I love the pattern and do plan on making it again!

Wednesday, March 13, 2013

I (now) Love Paper Piecing

I joined the Lucky Stars Block of the Month group sponsored by Don't Call Me Betsy this year.   I really am enjoying the blocks!  Elizabeth, who is organizing this, does a great job explaining how to make each block.  It's $15.00 for the year and each month you receive a PDF of that month's star.  So far we have four (one was a practice).  There is a pattern for a 6 inch or 12 inch block.  I made the 12 inch.

L to R clockwise:  Practice Star, January (Funky Star), February (Exploding Star), March (Ninja Star)

String Quilt Block Pillow

My first paper piecing project was Ashley's (Film in the Fridge) string quilt block tutorial back in 2009.   I made just one full block for a pillow swap.

Then I did a paper pieced square in a the Bee-Stitched Quilting Bee and it was so difficult for me that after doing it, I made up instructions and published a tutorial on my blog!  I didn't really get the concept back then and am sorry that I didn't do a very good job but the person who received the blocks for this quilt bee made the most amazing quilt!

Then came the parade of quilt bees that were using paper piecing star patterns, love these!

Colorwheel Geese - red and aqua
Colorwheel Geese

Indian Summer Star Pattern made into a pillow.
I also made a complex star pattern and turned it into a pillow, love this one too! 

And here's a New York Beauty block, these are really fun to do.  This quilt block is now part of a quilt that was used as a backdrop at Quiltcon this year, and donated to a children's charity.

I'm so goofy that when I spotted it on a video I was watching (I didn't attend Quiltcon) I snapped a screen shot!  Once behind Amy Butler, and another time behind Jacquie Gering.  Both amazing lectures available to watch for free on Craftsy

Are you or have you considered joining the Farmer's Wife Quilt?  I started it cutting out all the tiny pieces when I discovered that there was a paper piecing option!  It makes them so much more perfect.  I know am using paper piecing exclusively.  A few of the squares.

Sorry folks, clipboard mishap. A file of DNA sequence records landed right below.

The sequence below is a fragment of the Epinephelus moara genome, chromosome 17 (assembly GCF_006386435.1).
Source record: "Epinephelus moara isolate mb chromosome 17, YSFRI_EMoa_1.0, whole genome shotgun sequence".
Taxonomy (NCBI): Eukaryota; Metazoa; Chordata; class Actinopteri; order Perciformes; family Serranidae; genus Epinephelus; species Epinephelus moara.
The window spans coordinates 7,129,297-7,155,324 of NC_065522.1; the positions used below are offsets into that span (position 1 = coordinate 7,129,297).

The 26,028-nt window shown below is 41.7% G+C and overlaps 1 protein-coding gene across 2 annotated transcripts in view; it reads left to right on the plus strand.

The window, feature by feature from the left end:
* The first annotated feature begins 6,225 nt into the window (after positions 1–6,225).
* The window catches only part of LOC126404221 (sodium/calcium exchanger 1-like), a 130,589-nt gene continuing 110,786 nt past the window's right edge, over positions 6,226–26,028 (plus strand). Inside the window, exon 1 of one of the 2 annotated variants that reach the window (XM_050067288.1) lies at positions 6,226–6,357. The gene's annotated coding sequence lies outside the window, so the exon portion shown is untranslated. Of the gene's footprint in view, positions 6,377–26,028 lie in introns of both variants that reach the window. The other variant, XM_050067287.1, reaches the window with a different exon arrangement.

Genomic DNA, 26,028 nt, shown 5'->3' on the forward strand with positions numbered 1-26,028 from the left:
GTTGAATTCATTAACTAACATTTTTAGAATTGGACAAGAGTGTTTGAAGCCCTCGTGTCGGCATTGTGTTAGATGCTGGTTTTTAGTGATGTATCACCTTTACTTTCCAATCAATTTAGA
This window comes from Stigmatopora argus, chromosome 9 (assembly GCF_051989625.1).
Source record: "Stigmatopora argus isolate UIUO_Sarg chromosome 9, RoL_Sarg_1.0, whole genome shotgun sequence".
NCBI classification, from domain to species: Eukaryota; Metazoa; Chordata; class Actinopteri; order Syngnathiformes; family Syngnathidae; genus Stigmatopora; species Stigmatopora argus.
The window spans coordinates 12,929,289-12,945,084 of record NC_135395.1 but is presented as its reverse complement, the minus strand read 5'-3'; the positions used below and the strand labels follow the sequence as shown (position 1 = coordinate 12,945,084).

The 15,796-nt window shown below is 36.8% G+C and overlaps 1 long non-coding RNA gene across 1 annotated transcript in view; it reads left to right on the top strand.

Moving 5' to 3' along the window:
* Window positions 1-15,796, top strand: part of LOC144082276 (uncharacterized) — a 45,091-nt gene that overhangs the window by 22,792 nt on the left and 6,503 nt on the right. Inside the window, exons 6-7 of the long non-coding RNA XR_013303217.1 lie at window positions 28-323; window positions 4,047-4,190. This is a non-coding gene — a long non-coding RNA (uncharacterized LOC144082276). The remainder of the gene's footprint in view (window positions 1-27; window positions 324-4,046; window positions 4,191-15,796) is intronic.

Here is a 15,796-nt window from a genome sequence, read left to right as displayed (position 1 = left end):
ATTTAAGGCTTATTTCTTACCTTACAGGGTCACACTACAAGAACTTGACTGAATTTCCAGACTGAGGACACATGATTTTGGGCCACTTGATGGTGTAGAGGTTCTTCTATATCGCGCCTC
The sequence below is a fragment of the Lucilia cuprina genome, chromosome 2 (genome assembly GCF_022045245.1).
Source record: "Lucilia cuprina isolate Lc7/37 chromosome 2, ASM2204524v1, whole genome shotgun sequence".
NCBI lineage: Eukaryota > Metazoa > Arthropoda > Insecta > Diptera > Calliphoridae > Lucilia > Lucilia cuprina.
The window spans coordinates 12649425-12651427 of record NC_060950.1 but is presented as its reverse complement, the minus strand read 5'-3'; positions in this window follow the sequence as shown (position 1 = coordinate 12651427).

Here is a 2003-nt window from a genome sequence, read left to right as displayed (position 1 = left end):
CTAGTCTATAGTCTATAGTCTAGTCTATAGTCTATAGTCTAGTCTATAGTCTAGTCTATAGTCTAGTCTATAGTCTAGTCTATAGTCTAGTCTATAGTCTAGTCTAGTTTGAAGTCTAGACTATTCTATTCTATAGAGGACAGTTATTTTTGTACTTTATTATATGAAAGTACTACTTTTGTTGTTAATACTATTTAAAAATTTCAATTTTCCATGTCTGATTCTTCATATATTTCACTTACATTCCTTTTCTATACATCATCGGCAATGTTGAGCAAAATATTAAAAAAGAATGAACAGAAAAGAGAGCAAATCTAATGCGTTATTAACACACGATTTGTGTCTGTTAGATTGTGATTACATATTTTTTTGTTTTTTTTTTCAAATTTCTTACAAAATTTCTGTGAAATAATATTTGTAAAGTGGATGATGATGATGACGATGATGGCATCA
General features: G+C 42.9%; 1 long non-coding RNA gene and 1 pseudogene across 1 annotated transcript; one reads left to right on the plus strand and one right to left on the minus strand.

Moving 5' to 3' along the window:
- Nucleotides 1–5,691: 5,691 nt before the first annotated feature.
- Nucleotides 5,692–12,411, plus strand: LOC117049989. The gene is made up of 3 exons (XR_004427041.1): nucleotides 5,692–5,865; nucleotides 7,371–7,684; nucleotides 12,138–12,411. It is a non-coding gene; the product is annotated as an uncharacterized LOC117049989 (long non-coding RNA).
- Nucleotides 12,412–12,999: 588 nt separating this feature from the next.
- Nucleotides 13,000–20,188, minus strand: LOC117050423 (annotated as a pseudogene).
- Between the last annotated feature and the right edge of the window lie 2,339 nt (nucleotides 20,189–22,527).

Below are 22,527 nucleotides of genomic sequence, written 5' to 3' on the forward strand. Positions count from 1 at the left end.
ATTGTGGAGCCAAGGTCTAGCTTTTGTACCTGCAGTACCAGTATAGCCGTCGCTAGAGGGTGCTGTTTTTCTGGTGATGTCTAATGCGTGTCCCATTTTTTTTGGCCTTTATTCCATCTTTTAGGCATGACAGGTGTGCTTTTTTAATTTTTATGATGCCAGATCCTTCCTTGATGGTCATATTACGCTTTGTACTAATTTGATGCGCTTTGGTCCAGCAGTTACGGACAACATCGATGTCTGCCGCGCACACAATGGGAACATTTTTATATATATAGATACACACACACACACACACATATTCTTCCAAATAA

Four Winds
Farmer's Daughter
Cut Glass Dish
Century of Progress
And just for fun, before I began paper piecing, here's an idea of how many tiny pieces you cut out for these 6.5" squares.

Country Path - Before

Country Path - Finished

Farmer's Wife Blocks
Here are a few sites that I've collected about paper piecing:

Free Paper Piece Star Patterns (my favorite)
Free New York Beauty Block templates
Free Colorwheel Geese block pattern
Practice Paper Piecing

Wednesday, March 6, 2013


Last May I took my niece to Barcelona as a gift for her high school graduation.  
I took a zillion photos.  In Barcelona, they speak Catalan.  
The word for "red" in Catalan is "vermell". 
Barcelona was a magical city.  
The food, the Mediterranean light, the architecture and the way people live their lives outdoors.  
In 8 days we barely scraped the surface of this amazing place.  
I can't wait to go back
We took a cooking class one day and made this red pepper (ñora peppers) with bacalao (dry cod, rehydrated), olive tapenade and fried cod skin.  I can almost taste it as I write that.
Iberico ham is similar to prosciutto.  It's everywhere in Barcelona, we had it on bread for breakfast.  This is a photo from the famous Boqueria market just off Las Ramblas.
Mariquitas (ladybugs) - chocolate of course.

Above the city is Parc Güell designed by the Catalan architect Antoni Gaudí in the early 1900s.  His work is characterized by mosaics, this is one on the wall near his house in  Parc Güell